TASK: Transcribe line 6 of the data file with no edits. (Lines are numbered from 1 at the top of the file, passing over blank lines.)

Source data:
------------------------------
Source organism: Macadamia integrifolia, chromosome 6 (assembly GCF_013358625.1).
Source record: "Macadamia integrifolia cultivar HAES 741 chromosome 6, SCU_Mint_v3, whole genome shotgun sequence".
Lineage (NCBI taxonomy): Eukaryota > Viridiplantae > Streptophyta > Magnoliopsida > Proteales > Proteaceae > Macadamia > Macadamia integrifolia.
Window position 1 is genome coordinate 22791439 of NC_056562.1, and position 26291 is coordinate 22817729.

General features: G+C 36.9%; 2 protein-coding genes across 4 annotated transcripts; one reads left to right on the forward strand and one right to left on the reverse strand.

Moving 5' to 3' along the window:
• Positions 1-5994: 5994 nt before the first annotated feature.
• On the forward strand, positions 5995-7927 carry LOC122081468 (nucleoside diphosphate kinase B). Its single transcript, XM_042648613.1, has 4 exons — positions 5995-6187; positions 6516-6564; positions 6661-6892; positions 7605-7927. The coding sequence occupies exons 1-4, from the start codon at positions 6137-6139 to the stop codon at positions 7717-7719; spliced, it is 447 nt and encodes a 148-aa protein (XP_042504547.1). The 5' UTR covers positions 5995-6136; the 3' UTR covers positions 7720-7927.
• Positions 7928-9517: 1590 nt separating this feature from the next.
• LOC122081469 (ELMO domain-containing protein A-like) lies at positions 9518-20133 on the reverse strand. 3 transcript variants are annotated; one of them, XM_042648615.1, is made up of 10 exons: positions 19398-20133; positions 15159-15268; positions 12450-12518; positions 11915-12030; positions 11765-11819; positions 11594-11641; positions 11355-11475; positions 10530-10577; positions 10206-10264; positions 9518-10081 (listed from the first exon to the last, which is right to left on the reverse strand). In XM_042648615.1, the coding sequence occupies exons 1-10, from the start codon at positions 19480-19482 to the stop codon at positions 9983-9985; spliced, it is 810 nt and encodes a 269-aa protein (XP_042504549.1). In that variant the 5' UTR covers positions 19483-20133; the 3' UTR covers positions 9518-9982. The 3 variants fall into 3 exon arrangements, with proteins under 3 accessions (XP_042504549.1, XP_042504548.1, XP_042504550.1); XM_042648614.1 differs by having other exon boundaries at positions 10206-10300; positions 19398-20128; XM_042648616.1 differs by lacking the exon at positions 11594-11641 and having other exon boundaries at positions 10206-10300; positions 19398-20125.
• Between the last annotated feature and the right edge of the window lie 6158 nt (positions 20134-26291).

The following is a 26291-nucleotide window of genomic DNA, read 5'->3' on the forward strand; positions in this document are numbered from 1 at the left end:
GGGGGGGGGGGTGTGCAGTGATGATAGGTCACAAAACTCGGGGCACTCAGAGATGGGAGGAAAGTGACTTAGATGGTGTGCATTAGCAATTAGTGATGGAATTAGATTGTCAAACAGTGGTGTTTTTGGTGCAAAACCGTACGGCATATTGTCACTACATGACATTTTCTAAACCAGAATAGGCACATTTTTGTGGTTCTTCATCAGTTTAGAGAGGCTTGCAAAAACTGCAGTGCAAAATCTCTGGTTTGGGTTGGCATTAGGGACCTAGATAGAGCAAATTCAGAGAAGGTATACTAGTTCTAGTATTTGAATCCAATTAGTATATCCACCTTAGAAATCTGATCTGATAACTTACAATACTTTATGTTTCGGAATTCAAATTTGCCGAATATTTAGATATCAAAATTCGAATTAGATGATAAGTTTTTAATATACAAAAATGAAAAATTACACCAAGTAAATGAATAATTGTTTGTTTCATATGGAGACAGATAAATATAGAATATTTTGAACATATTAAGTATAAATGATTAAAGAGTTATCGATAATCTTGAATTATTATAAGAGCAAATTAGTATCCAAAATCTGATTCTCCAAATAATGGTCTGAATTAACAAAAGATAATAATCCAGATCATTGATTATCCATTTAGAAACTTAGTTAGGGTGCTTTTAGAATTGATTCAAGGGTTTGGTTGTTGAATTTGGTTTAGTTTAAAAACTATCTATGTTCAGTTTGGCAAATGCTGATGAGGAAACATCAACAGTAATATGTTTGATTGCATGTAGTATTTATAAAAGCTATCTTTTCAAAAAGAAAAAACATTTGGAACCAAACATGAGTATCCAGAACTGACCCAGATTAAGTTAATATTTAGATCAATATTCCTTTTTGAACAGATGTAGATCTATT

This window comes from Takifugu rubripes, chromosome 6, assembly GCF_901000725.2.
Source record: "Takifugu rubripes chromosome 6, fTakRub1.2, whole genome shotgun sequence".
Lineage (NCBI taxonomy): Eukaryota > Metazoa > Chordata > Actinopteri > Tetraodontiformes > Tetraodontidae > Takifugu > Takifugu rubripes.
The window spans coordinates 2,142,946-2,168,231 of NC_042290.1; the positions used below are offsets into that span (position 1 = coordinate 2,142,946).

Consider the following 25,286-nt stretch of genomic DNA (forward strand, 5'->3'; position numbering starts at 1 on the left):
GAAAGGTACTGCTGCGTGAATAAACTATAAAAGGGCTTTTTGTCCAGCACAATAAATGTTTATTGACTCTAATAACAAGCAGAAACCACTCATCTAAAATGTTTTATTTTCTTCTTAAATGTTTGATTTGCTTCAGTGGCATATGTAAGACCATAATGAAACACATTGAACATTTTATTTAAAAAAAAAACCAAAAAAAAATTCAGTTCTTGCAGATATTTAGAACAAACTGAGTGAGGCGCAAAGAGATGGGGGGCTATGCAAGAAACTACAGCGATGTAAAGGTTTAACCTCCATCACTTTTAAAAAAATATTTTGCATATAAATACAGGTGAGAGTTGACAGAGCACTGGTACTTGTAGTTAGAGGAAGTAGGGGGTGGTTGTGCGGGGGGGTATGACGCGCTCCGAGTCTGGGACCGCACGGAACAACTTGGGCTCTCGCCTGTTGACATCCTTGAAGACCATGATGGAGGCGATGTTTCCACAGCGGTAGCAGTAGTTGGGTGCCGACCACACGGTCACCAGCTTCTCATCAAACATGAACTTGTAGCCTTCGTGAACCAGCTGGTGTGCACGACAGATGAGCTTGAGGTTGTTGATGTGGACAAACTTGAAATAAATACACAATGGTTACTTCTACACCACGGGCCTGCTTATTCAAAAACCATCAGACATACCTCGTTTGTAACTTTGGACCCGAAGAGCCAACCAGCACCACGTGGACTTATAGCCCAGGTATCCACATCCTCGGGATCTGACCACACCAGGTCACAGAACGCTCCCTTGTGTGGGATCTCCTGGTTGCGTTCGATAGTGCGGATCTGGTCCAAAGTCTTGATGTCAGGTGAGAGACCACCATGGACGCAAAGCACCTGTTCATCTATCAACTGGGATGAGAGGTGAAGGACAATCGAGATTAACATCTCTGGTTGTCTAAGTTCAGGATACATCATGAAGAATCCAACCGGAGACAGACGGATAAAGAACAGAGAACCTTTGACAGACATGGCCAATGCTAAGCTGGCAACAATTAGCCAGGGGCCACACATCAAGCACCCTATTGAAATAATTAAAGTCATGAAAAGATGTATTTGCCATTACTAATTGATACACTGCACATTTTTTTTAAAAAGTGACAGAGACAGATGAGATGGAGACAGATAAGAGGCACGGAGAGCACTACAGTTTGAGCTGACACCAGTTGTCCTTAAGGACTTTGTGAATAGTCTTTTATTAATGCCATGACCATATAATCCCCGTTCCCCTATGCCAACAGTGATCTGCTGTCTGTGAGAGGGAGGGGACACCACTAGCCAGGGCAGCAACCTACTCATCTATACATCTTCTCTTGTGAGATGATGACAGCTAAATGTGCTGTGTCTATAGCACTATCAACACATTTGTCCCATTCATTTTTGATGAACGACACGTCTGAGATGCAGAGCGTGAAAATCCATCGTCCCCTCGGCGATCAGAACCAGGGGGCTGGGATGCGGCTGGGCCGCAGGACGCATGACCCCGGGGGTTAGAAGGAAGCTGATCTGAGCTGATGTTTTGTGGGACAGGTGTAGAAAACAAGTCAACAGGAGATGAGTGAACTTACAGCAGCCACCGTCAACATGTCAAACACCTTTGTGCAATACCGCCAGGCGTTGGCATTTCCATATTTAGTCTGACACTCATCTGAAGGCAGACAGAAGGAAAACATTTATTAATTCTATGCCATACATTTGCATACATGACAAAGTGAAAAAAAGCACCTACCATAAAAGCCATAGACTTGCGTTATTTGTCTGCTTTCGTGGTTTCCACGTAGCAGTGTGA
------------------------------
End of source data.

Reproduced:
Moving 5' to 3' along the window: